My job is to wade through all the marketing and sales noise and help the average guy or gal buy the vehicle that will best suit his or her needs.
This is why I really like attending trade shows, talking to readers and viewers, going on group rides or just riding with people who don’t ride off-road for a living. Riding with you helps keep me grounded and helps me understand what your wants and needs really are.
So to do my job well, I have to take myself out of my own situation and put myself into yours. I have to ask and answer the right questions… the ones you’re asking. I have to remember the average buyer hasn’t ever peeked behind the industry’s curtain to know what’s coming in the future or what technology is on the horizon.
So, when I write or shoot a test ride segment on a new vehicle I try to look at it through the eyes of a consumer.
I ask: What features on that vehicle will be appealing, or what will a potential buyer want to know about it most? What aspects of this vehicle will either please or frustrate someone who might own it for many years? What is this vehicle intended to do? If a buyer were to believe the sales and marketing hype, would they be pleased or disappointed with their purchase? If a person were to spend their money on this vehicle, would they feel like they got their money’s worth?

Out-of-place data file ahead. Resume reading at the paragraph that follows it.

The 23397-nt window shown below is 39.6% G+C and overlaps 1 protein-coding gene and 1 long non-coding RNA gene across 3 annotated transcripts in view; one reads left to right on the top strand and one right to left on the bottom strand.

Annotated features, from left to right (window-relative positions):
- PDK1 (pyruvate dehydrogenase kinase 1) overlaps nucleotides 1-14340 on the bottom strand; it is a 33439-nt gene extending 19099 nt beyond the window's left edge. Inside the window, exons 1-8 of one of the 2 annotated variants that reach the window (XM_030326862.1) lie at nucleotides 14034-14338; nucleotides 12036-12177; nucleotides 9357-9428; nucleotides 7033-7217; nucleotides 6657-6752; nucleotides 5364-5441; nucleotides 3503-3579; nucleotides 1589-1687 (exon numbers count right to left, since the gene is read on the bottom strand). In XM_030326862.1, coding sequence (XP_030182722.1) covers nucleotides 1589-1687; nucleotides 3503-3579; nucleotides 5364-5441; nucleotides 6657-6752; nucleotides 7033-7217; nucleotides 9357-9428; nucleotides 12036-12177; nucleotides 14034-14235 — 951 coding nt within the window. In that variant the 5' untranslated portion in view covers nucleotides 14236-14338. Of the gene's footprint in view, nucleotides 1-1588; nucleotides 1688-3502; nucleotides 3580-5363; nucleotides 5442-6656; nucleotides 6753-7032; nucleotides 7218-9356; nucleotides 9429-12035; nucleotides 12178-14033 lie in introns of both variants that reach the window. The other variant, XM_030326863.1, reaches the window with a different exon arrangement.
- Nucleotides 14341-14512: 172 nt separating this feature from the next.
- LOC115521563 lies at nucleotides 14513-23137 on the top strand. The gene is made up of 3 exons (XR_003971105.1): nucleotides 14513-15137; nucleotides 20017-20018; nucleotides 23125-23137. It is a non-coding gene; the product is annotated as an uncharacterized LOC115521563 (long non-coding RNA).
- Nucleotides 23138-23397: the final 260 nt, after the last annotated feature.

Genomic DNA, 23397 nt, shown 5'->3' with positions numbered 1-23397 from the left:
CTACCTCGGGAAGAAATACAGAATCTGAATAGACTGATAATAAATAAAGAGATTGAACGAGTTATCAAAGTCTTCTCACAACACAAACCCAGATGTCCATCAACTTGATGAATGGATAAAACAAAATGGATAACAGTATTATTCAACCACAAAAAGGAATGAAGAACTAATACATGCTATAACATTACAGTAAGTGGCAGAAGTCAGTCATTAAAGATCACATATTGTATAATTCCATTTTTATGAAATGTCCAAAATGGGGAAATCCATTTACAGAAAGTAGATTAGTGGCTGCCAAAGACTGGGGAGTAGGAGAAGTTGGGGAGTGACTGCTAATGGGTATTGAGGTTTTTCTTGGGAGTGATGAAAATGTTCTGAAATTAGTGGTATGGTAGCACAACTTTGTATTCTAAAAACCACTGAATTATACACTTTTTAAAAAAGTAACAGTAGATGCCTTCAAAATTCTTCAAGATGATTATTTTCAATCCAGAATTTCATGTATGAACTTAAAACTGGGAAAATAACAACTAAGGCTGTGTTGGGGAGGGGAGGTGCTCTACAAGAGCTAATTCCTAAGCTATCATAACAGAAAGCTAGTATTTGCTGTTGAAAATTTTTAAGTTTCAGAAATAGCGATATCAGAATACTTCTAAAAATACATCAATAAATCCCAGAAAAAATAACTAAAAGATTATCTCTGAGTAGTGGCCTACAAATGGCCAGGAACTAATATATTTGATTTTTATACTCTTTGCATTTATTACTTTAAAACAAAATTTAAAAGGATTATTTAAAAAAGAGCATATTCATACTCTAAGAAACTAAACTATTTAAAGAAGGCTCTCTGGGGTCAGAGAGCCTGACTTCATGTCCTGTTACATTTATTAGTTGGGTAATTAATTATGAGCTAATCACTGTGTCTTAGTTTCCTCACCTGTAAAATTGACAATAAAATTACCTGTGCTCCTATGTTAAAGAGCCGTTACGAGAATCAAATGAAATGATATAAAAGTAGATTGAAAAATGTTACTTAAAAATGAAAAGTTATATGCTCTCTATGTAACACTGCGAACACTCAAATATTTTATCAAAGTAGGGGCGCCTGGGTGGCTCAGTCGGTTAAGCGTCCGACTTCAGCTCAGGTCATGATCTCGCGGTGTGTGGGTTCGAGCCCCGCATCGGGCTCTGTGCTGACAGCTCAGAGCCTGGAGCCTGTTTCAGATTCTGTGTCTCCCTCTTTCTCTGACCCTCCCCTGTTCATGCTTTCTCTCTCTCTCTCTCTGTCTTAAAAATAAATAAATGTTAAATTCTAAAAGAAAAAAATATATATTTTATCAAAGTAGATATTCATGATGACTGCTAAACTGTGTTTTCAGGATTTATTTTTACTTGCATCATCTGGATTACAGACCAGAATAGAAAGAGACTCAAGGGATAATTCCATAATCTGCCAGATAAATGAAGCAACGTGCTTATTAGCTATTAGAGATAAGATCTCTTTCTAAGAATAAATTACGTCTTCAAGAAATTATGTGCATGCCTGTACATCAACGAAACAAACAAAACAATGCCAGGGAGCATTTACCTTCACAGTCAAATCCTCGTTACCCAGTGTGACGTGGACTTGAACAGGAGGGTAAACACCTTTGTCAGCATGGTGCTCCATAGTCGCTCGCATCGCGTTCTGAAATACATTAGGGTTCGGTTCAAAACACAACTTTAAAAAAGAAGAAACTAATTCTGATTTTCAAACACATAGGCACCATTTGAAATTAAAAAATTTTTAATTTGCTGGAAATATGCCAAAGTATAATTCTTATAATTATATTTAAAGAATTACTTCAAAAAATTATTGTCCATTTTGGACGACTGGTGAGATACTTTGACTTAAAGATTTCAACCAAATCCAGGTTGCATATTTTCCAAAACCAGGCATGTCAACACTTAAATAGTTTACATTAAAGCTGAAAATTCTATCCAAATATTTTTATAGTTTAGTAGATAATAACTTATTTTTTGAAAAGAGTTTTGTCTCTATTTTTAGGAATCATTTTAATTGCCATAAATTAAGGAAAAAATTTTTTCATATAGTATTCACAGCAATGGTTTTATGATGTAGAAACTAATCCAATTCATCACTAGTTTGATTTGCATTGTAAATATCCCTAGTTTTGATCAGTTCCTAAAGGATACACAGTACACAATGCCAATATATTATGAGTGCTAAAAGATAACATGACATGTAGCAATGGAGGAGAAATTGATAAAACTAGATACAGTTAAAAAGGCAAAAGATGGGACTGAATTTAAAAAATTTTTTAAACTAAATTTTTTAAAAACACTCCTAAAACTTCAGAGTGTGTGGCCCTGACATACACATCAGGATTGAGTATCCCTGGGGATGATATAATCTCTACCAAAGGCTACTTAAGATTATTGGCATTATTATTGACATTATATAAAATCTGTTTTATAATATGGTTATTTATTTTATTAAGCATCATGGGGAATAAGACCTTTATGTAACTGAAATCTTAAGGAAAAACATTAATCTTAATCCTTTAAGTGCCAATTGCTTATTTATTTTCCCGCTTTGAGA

I also try to keep in mind that not everyone wants, needs or can afford the biggest and baddest ATV or SxS in the brochure. As a consumer, it’s not smart to be spending money on vehicle that’s either way more or way less than you need it to be.
Sure, ego plays a large role here and the word “need” has lost most of its meaning these days. But if you’re looking for an ATV to go in and out of the hunt camp, trail ride on weekends and get some work done around the yard here and there, I really shouldn’t be suggesting you buy a Sportsman 1000.
A great example of this comes from the SxS industry right now. Much of the media attention is focused on 110-plus-horsepower vehicles with 18-inches of travel and $5000 shock packages. These are impressive pieces but the reality is they are the wrong choice for the majority of buyers because they are simply too big and too powerful.
If the average trail riding SxS driver were to ask me what they should be looking at, I would have to put my ego aside and start by recommending a 50 or 60-inch model. Both are less powerful than their top of the line counterparts, so my recommendation might not be as much fun… but that rider would be getting a vehicle much better suited to his needs.
At the end of the day, my job is to be an anti-salesman. It’s not about up-selling, it’s not about having the most features or the biggest engine. It’s about enjoying the ride, turning the key each morning with a smile on your face knowing yours is the perfect vehicle for you. If that’s the case, I did my job well.